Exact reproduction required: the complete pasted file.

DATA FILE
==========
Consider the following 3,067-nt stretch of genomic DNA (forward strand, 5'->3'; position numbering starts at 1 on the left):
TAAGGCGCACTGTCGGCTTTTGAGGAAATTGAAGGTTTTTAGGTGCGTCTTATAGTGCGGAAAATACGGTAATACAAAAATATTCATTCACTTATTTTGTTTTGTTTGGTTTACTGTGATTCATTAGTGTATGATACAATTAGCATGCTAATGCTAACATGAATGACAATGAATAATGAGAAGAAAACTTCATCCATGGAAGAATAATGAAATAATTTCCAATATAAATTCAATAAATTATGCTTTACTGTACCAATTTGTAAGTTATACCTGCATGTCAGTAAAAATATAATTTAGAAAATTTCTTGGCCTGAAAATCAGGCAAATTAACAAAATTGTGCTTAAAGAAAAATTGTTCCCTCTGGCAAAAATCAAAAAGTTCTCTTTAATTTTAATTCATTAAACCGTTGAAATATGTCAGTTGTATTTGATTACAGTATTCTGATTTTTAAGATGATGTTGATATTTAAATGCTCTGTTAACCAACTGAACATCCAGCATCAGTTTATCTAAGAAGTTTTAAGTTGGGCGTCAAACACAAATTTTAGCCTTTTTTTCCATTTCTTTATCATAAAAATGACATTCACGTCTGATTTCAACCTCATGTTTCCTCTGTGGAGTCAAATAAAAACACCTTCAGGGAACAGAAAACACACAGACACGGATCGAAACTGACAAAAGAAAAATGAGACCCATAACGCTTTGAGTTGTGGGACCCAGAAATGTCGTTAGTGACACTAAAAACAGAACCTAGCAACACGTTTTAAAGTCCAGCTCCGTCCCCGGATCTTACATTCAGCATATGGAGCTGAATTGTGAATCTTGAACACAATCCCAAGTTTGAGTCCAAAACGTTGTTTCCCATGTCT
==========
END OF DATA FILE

Consider the following 3,067-nt stretch of genomic DNA (forward strand, 5'->3'; position numbering starts at 1 on the left):
TAAGGCGCACTGTCGGCTTTTGAGGAAATTGAAGGTTTTTAGGTGCGTCTTATAGTGCGGAAAATACGGTAATACAAAAATATTCATTCACTTATTTTGTTTTGTTTGGTTTACTGTGATTCATTAGTGTATGATACAATTAGCATGCTAATGCTAACATGAATGACAATGAATAATGAGAAGAAAACTTCATCCATGGAAGAATAATGAAATAATTTCCAATATAAATTCAATAAATTATGCTTTACTGTACCAATTTGTAAGTTATACCTGCATGTCAGTAAAAATATAATTTAGAAAATTTCTTGGCCTGAAAATCAGGCAAATTAACAAAATTGTGCTTAAAGAAAAATTGTTCCCTCTGGCAAAAATCAAAAAGTTCTCTTTAATTTTAATTCATTAAACCGTTGAAATATGTCAGTTGTATTTGATTACAGTATTCTGATTTTTAAGATGATGTTGATATTTAAATGCTCTGTTAACCAACTGAACATCCAGCATCAGTTTATCTAAGAAGTTTTAAGTTGGGCGTCAAACACAAATTTTAGCCTTTTTTTCCATTTCTTTATCATAAAAATGACATTCACGTCTGATTTCAACCTCATGTTTCCTCTGTGGAGTCAAATAAAAACACCTTCAGGGAACAGAAAACACACAGACACGGATCGAAACTGACAAAAGAAAAATGAGACCCATAACGCTTTGAGTTGTGGGACCCAGAAATGTCGTTAGTGACACTAAAAACAGAACCTAGCAACACGTTTTAAAGTCCAGCTCCGTCCCCGGATCTTACATTCAGCATATGGAGCTGAATTGTGAATCTTGAACACAATCCCAAGTTTGAGTCCAAAACGTTGTTTCCCATGTCT